Reductions to expected procurement levels will create additional stress on the force, as units in service pick up additional commitments to cover the seams created by fewer available platforms.

Likewise, fixing FY 2011 operations to FY 2010 levels has created a $4.6 billion shortfall in Navy and Marine Corps operations, maintenance, and training accounts. Faced with this prospect, the Department began efforts in January to mitigate the impacts of operating under the continuing resolution, which over the course of the Fiscal Year will cause us to:
  • Reduce aircraft flight hours and ship steaming days, including a reduction of four non-deployed air wings’ flight hours to minimal flight-safety levels.
  • Cancel up to 29 of 85 Surface Ship availabilities.
  • Defer maintenance on 70 aircraft and 290 aircraft engines, bringing the combined backlog of aviation maintenance close to one-year redlines.
  • Defer 41 facilities maintenance projects and 89 new construction projects in Arizona, California, Florida, Georgia, Hawaii, Louisiana, Maryland, North Carolina, Rhode Island, South Carolina, Virginia, and Guam. These cuts equal an approximate 50 percent reduction and will eliminate, among many projects, dry dock certifications, bachelor quarters maintenance projects, repairs to Explosive Handling Wharves (EHW) at Bangor and Kings Bay that support ballistic missile operations, and modernization projects to support introduction of new training aircraft.
  • The combined effects of the continuing resolution will directly impact the strength of the industrial base and over 10,000 private sector jobs at shipyards, factories, and Navy and Marine Corps facilities across the country. The degradation or loss of perishable skillsets within our workforce, including many nuclear workers, and the disruption to both our fleet and shore maintenance and modernization schedules will take three years to recover based on rotational schedules alone – and only at significantly greater cost than requested in the FY 2011 President’s Budget.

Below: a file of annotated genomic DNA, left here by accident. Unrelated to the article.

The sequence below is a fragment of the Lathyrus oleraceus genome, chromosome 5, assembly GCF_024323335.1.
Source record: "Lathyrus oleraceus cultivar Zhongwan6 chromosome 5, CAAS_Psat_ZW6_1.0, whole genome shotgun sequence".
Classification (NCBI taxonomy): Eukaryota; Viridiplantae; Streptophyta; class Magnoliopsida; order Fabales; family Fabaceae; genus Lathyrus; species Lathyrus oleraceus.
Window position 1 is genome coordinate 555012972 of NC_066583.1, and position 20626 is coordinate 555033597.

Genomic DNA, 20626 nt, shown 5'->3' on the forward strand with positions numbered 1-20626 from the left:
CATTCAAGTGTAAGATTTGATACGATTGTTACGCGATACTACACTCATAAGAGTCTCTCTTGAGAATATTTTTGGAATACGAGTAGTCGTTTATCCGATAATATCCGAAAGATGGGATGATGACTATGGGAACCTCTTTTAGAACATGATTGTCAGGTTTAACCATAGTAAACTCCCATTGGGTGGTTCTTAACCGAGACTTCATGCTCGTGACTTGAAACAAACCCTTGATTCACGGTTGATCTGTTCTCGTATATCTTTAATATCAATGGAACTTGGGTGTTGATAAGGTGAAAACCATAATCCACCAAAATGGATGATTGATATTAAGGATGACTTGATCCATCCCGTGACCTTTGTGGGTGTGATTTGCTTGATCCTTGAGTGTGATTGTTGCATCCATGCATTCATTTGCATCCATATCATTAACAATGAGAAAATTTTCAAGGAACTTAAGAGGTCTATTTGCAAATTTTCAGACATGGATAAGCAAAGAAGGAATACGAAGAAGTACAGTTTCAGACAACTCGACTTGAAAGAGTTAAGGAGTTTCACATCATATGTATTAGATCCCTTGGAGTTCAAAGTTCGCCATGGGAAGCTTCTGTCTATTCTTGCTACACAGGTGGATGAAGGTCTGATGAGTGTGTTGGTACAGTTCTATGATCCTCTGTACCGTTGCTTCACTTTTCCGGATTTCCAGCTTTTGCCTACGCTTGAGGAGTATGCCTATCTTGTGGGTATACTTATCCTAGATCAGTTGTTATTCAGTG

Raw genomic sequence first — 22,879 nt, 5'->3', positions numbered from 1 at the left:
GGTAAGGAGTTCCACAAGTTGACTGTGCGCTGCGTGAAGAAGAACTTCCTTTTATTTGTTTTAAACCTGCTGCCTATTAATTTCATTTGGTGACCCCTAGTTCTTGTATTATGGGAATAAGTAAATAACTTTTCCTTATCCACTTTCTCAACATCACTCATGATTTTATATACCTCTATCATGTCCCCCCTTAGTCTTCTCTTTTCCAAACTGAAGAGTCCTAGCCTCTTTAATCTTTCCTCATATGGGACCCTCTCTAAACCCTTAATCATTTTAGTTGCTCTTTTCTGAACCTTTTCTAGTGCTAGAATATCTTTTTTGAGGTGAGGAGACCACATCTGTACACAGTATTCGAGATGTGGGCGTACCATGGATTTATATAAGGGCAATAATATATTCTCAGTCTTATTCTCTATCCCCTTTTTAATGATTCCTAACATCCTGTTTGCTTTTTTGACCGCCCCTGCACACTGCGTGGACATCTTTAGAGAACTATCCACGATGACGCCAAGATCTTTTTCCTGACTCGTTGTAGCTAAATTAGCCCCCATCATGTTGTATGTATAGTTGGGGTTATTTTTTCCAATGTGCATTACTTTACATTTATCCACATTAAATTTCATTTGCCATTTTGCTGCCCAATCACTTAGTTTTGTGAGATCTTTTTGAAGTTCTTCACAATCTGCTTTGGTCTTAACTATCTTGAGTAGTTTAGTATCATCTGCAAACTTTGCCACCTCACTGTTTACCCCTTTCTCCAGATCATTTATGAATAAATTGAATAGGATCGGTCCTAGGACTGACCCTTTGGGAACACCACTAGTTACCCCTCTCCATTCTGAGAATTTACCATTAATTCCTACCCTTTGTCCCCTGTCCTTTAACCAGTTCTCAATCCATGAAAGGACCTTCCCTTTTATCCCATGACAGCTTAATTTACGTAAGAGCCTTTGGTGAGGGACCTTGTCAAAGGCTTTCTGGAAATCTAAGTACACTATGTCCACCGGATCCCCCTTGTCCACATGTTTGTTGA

Finally, there is almost a $600 million shortfall in Navy and Marine Corps manpower accounts. As a result of this shortfall, the Services must raid other accounts in order to meet payroll for the duration of the year. We are currently living within funding constraints by limiting or conducting short-notice permanent change of station moves; however, this tactic places significant hardship on our military families and is not sustainable over the entire fiscal year.

We strongly request Congressional action to address the implications of the Continuing Resolution on our forces and our people by taking action to enact the FY 2011 President’s Budget.
Nothing in FY12 means a thing until FY11 budget passes, because the cost of damage for a late FY11 budget will have further impacts in FY12. How do we claim we are a nation at war when elected officials will make the defense budget a pawn for political games? Perhaps that fact alone reflects just how desensitized the US has become towards the very serious business of war.